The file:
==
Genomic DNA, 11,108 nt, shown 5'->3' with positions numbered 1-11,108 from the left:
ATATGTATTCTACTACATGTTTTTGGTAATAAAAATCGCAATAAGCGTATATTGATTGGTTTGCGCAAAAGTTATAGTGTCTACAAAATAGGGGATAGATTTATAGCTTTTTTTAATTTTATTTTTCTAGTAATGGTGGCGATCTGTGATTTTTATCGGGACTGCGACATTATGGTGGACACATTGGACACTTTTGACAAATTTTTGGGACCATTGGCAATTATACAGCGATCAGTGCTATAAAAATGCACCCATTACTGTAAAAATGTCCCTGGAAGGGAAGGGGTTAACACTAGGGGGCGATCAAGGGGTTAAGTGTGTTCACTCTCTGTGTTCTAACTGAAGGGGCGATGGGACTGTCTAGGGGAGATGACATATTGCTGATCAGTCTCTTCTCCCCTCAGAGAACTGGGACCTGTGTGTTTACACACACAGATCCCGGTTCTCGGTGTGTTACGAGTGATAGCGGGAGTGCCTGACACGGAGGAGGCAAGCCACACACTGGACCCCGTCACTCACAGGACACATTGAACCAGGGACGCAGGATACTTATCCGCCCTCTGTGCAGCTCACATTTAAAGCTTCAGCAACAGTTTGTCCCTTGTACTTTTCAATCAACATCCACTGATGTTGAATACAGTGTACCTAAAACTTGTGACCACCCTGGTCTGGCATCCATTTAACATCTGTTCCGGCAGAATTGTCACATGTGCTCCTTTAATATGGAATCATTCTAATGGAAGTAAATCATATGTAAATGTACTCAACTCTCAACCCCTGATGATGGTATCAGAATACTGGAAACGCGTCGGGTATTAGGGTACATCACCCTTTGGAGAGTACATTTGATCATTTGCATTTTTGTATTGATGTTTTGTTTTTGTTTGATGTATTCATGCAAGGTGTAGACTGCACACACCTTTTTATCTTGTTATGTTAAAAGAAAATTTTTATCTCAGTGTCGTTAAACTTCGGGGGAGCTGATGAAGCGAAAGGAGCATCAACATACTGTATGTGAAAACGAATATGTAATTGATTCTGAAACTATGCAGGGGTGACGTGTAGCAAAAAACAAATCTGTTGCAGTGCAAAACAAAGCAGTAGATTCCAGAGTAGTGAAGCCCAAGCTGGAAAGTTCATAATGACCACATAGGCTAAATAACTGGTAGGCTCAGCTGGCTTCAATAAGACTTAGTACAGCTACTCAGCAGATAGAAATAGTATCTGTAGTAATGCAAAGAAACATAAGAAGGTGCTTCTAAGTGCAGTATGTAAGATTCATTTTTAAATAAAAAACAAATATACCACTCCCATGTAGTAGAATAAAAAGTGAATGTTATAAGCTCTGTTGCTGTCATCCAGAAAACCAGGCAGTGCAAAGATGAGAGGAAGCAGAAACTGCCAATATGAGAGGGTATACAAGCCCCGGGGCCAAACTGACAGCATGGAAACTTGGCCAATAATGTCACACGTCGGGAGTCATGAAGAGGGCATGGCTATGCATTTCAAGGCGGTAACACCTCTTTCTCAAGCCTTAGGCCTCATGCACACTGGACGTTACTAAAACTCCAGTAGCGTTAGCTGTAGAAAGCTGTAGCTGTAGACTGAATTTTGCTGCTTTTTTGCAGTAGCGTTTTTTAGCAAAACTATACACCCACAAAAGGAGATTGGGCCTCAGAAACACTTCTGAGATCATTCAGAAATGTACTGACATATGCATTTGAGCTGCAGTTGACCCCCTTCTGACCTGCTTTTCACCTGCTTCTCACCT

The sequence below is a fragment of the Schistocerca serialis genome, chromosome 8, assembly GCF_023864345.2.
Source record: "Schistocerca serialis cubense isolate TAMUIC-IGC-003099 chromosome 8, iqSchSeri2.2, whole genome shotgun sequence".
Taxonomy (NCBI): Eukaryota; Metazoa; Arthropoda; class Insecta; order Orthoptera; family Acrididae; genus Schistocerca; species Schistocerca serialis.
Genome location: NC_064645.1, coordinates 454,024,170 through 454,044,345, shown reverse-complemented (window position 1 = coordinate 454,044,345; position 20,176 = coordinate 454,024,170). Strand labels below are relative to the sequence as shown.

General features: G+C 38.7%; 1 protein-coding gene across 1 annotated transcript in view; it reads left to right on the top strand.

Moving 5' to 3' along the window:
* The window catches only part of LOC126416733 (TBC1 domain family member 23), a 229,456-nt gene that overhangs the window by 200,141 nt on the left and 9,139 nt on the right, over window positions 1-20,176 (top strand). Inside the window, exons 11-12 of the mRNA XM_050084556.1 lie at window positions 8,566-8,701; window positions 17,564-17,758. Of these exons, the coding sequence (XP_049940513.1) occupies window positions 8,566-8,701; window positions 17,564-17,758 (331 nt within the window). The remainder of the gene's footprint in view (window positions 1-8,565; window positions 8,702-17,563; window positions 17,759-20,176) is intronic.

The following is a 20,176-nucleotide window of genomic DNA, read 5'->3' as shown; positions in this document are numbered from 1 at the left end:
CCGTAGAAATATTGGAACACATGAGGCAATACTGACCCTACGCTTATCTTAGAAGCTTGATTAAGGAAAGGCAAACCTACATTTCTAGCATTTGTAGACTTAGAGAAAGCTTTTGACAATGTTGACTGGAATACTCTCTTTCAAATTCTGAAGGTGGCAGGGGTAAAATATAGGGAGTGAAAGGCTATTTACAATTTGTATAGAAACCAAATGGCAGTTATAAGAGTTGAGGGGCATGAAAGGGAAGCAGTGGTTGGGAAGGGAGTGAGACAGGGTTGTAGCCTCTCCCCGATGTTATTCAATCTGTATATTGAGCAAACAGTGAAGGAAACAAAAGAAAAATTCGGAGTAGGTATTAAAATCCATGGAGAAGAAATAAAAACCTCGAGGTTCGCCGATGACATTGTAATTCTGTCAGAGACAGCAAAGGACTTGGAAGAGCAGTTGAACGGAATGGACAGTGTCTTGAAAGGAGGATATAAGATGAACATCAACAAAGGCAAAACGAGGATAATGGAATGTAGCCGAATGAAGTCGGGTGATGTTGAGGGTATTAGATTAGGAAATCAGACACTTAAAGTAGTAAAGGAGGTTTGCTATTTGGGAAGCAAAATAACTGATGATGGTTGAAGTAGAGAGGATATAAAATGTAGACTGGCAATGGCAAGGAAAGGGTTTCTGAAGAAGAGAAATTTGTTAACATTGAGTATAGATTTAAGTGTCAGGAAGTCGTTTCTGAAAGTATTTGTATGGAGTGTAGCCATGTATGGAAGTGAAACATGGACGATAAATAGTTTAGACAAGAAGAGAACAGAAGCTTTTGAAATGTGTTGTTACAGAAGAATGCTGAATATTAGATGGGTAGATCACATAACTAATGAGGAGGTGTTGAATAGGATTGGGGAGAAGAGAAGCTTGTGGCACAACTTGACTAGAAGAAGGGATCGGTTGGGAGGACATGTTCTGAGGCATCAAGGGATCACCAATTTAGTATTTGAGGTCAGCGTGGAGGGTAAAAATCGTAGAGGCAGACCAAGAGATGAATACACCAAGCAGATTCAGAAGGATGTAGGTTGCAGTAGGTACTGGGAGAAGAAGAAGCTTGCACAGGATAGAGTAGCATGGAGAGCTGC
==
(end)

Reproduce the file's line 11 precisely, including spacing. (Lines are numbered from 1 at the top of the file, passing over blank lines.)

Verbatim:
CCGTAGAAATATTGGAACACATGAGGCAATACTGACCCTACGCTTATCTTAGAAGCTTGATTAAGGAAAGGCAAACCTACATTTCTAGCATTTGTAGACTTAGAGAAAGCTTTTGACAATGTTGACTGGAATACTCTCTTTCAAATTCTGAAGGTGGCAGGGGTAAAATATAGGGAGTGAAAGGCTATTTACAATTTGTATAGAAACCAAATGGCAGTTATAAGAGTTGAGGGGCATGAAAGGGAAGCAGTGGTTGGGAAGGGAGTGAGACAGGGTTGTAGCCTCTCCCCGATGTTATTCAATCTGTATATTGAGCAAACAGTGAAGGAAACAAAAGAAAAATTCGGAGTAGGTATTAAAATCCATGGAGAAGAAATAAAAACCTCGAGGTTCGCCGATGACATTGTAATTCTGTCAGAGACAGCAAAGGACTTGGAAGAGCAGTTGAACGGAATGGACAGTGTCTTGAAAGGAGGATATAAGATGAACATCAACAAAGGCAAAACGAGGATAATGGAATGTAGCCGAATGAAGTCGGGTGATGTTGAGGGTATTAGATTAGGAAATCAGACACTTAAAGTAGTAAAGGAGGTTTGCTATTTGGGAAGCAAAATAACTGATGATGGTTGAAGTAGAGAGGATATAAAATGTAGACTGGCAATGGCAAGGAAAGGGTTTCTGAAGAAGAGAAATTTGTTAACATTGAGTATAGATTTAAGTGTCAGGAAGTCGTTTCTGAAAGTATTTGTATGGAGTGTAGCCATGTATGGAAGTGAAACATGGACGATAAATAGTTTAGACAAGAAGAGAACAGAAGCTTTTGAAATGTGTTGTTACAGAAGAATGCTGAATATTAGATGGGTAGATCACATAACTAATGAGGAGGTGTTGAATAGGATTGGGGAGAAGAGAAGCTTGTGGCACAACTTGACTAGAAGAAGGGATCGGTTGGGAGGACATGTTCTGAGGCATCAAGGGATCACCAATTTAGTATTTGAGGTCAGCGTGGAGGGTAAAAATCGTAGAGGCAGACCAAGAGATGAATACACCAAGCAGATTCAGAAGGATGTAGGTTGCAGTAGGTACTGGGAGAAGAAGAAGCTTGCACAGGATAGAGTAGCATGGAGAGCTGC